“If I'm on the beach, I always make time for Under The Mango Tree,” says Pérez. “It's one of 'those' spots but it's worth the money in my opinion.” The stylish juice bar on South Beach has all the standard health fare, acai bowls, juices and smoothies made with the likes of dragon fruit, kale and hemp milk, served in a cozy, plant-filled space.
La Trova encapsulates Cuban cantinero bar culture, with servers outfitted in bowties and serving all things rum, like mojitos and daiquiris. You can come for a dinner of high-end Cuban cuisine if you like, but the key is to stay for the live music and dancing, which spans salsa to disco classic on a given night.
Over Under — Brooklyn By Way of Miami
Over Under is the “place you go to purposely run into someone you wanna see,” says Pérez. “If I close my eyes and vibe out, I swear sometimes I feel transported to a club in Bushwick.” For some, the latter point may be either a point for or against Under Over, but the downtown spot is an easy place to spend a whole evening, with casual bar food, tropical style drinks, and local DJs throughout the night.
The Standard — The Key is in the Name
“Everybody knows why,” Pérez says of The Standard. “It's the oasis in the middle of the Venetian Causeway. If you want to come to Miami and have nobody know, you can absolutely hide at the Hamam [spa] all day and by the pool overlooking the bay.” The Miami outpost lives up to its name as the go to place to stay for Miami’s creative class, with just enough distance from South Beach to make it feel like a true escape.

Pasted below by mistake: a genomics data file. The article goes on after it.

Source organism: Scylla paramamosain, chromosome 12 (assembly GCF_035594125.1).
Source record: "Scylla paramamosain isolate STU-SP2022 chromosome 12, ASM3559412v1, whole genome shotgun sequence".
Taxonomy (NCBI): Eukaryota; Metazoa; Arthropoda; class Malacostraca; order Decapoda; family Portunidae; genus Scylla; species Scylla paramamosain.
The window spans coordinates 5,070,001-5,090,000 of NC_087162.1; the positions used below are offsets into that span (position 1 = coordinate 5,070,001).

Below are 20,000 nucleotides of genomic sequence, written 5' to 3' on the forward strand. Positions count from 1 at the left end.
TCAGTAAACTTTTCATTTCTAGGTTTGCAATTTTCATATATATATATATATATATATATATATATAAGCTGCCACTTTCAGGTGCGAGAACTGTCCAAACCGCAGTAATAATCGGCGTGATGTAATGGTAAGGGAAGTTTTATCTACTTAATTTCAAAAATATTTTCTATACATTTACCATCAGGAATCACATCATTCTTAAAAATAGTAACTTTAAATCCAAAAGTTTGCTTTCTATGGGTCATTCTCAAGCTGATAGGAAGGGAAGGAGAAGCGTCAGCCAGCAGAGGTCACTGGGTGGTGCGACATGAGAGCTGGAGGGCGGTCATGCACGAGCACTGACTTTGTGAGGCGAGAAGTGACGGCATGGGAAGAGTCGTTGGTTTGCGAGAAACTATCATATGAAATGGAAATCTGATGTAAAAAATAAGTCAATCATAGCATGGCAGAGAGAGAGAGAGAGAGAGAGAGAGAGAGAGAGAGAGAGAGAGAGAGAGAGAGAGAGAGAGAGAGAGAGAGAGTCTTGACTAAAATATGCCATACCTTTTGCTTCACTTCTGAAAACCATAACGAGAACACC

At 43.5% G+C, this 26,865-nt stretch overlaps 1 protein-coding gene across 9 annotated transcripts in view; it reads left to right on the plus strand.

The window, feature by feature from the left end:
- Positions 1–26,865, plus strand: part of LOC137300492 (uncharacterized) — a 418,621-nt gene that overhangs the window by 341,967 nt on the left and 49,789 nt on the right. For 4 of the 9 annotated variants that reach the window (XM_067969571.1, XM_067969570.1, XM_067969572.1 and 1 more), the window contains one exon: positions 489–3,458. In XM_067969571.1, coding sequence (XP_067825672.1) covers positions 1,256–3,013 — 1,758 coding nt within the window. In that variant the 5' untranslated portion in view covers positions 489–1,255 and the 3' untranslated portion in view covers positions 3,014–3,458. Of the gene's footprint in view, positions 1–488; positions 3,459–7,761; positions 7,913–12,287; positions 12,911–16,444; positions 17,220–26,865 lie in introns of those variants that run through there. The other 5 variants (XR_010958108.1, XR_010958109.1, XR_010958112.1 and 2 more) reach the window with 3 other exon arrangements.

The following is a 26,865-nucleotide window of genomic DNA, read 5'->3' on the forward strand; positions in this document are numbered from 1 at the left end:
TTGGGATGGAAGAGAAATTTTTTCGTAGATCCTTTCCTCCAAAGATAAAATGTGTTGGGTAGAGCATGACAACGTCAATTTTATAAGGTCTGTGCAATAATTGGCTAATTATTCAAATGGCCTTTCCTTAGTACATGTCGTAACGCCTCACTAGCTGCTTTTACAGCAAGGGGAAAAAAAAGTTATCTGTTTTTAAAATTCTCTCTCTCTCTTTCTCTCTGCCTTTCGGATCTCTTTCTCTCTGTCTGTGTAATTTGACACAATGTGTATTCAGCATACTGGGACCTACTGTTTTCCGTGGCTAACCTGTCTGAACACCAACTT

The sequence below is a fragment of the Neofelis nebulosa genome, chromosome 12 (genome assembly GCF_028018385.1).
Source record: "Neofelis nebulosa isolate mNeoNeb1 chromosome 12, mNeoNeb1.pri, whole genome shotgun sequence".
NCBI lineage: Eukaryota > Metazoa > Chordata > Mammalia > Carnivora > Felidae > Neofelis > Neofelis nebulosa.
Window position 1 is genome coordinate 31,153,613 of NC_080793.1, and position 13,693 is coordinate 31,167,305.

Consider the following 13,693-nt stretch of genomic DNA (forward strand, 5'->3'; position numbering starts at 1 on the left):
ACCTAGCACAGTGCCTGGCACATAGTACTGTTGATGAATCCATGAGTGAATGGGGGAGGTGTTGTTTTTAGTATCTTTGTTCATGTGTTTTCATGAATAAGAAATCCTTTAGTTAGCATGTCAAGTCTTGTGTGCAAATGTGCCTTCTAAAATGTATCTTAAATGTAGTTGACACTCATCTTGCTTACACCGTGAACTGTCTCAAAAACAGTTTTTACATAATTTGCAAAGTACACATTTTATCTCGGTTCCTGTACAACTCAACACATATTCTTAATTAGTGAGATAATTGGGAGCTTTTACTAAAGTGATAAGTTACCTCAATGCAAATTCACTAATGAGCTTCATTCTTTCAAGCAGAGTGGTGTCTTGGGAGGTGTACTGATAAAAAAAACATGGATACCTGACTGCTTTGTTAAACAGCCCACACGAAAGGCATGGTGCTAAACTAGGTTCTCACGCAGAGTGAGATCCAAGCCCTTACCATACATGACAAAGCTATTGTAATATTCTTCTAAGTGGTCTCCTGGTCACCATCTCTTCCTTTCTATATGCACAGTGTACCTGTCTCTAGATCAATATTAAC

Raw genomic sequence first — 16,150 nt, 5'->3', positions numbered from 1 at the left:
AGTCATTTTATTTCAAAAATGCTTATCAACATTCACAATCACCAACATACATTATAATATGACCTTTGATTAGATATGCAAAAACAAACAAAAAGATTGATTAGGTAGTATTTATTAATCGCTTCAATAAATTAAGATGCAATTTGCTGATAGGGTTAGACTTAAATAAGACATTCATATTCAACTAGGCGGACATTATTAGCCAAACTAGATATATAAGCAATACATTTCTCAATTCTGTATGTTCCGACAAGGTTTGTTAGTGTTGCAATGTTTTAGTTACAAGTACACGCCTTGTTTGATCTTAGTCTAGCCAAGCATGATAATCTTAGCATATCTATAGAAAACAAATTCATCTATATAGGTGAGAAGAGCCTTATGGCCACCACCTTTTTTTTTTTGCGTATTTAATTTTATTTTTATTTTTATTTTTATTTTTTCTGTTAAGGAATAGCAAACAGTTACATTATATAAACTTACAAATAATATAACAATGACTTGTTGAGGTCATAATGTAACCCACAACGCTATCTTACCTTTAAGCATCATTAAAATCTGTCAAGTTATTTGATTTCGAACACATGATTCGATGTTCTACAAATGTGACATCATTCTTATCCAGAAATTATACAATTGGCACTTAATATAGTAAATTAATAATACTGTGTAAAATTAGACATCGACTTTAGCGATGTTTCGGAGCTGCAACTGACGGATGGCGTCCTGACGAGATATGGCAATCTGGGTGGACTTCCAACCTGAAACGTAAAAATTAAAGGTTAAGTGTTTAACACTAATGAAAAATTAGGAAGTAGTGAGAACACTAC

You go to the beach when in Miami, the question is simply where, whether South Beach or Bal Harbour is more your scene. But for prime people watching and top tier gym equipment, there’s Muscle Beach. Weights, kettlebells and even stripper poles are at your disposal all free of charge, and free of judgment.
Rubell Museum — The Collectors Who Put Miami on the Map
Don and Mera Rubell are easily two of the most influential art collectors still buying today, having set the stage for the burgeoning Miami art scene when they opened their collection to the public in 1993. In 2019, they relocated their catalog of Kehinde Wiley and Keith Haring works from Wynwood to a repurposed industrial space in the up-and-coming Allapattah neighborhood. The onsite Leku restaurant elevates the often disappointing museum dining experience with upscale Basque cuisine.
While there are ample spaces to see contemporary art in Miami, PAMM stands out for its particular focus on exhibitions celebrating Miami’s unofficial designation as the “capital of Latin America.” The waterfront building designed by Herzog & de Meuron, which includes space for outdoor exhibitions, combines Miami’s natural beauty and penchant for art to great effect.